A protocol to examine vision and gait in Parkinson's disease: impact of cognition and response to visual cues

Samuel Stuart, Brook Galna, Sue Lord, Lynn Rochester

Research output: Contribution to journalArticlepeer-review

9 Citations (Scopus)
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Background Cognitive and visual impairments are common in Parkinson's disease (PD) and contribute to gait deficit and falls. To date, cognition and vision in gait in PD have been assessed separately. Impact of both functions (which we term 'visuo-cognition') on gait however is likely interactive and can be tested using visual sampling (specifically saccadic eye movements) to provide an online behavioural measure of performance. Although experiments using static paradigms show saccadic impairment in PD, few studies have quantified visual sampling during dynamic motor tasks such as gait. This article describes a protocol developed for testing visuo-cognition during gait in order to examine the: 1) independent roles of cognition and vision in gait in PD, 2) interaction between both functions, and 3) role of visuo-cognition in gait in PD. Methods Two groups of older adults (≥50 years old) were recruited; non-demented people with PD (n=60) and age-matched controls (n=40). Participants attended one session and a sub-group (n=25) attended two further sessions in order to establish mobile eye-tracker reliability. Participants walked in a gait laboratory under different attentional (single and dual task), environmental (walk straight, through a door and turning), and cueing (no visual cues and visual cues) conditions. Visual sampling was recorded using synchronised mobile eye-tracker and electrooculography systems, and gait was measured using 3D motion analysis. Discussion This exploratory study examined visuo-cognitive processes and their impact on gait in PD. Improved understanding of the influence of cognitive and visual functions on visual sampling during gait and gait in PD will assist in development of interventions to improve gait and reduce falls risk. This study will also help establish robust mobile eye-tracking methods in older adults and people with PD.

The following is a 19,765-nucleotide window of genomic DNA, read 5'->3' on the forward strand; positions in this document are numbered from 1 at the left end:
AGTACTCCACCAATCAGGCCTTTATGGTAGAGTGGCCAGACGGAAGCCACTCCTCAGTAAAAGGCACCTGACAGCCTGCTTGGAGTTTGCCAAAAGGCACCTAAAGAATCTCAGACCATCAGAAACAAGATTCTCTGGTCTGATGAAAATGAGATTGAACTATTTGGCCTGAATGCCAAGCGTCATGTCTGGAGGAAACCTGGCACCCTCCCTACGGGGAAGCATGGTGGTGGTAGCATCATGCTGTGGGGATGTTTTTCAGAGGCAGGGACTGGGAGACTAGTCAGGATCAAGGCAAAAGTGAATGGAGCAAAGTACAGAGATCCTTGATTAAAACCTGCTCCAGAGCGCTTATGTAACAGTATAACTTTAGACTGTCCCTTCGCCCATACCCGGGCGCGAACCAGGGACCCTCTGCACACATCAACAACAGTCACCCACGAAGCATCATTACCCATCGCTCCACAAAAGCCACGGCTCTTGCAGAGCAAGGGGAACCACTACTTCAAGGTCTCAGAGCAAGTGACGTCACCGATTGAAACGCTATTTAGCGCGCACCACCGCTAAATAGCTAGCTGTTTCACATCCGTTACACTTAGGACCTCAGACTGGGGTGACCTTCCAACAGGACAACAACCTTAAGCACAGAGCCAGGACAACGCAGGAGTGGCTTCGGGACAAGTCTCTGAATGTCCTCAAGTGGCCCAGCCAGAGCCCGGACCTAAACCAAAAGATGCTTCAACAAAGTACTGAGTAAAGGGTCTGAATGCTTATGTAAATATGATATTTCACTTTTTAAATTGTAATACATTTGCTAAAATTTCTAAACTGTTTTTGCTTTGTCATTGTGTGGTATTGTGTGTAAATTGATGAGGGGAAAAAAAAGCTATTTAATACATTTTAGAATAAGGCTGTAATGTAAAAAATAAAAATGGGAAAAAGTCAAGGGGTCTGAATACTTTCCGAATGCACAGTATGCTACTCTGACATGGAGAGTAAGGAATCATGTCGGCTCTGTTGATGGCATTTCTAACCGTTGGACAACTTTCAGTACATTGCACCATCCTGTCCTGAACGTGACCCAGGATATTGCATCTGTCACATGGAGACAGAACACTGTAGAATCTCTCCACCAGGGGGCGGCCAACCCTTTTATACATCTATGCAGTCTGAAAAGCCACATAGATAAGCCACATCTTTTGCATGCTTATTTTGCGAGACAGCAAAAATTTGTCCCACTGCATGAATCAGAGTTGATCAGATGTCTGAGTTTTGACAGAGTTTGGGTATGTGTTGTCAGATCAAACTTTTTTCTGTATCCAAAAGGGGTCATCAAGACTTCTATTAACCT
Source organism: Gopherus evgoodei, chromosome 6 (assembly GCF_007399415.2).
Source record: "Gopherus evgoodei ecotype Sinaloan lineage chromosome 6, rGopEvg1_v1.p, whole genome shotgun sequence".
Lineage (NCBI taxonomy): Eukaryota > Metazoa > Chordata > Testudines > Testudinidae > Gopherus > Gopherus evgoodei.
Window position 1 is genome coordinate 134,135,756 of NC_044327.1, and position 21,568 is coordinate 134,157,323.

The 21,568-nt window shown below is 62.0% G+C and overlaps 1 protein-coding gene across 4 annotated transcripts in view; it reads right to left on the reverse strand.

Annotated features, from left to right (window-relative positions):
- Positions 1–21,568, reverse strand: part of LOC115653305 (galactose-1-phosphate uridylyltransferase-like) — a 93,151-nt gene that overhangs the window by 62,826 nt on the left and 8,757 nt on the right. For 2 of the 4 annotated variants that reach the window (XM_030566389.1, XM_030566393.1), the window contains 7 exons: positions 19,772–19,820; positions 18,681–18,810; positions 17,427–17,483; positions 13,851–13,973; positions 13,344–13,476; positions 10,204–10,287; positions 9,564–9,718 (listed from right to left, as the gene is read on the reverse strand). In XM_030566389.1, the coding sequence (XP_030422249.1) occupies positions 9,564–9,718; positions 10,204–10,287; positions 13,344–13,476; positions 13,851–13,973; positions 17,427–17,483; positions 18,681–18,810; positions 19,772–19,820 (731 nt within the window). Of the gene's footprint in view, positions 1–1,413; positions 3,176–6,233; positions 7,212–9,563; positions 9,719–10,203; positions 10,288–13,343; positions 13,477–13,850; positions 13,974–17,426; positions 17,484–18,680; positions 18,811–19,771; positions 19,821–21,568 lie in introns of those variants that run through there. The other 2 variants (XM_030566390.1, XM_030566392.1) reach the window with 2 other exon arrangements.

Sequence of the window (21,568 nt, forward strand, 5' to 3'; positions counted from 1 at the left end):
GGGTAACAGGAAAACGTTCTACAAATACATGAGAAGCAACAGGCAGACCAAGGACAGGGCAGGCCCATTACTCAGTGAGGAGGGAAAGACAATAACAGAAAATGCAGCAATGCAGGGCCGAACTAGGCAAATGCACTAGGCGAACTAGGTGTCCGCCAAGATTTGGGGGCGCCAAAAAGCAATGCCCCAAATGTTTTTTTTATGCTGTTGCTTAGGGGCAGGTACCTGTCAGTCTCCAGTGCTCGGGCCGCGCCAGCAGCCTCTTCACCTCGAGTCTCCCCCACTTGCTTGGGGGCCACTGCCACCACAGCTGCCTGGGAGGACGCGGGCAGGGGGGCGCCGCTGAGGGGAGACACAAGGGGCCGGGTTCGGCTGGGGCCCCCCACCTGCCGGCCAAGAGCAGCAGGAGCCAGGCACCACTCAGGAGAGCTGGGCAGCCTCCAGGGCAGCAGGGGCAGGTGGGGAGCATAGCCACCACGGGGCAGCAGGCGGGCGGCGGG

Original languageEnglish
Article number1379
Early online date30 Nov 2015
Publication statusPublished - 24 Mar 2016
Externally publishedYes


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